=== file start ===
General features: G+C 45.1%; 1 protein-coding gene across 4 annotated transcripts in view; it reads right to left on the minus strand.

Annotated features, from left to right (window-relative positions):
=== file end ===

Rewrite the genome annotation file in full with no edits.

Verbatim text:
General features: G+C 45.1%; 1 protein-coding gene across 4 annotated transcripts in view; it reads right to left on the minus strand.

Annotated features, from left to right (window-relative positions):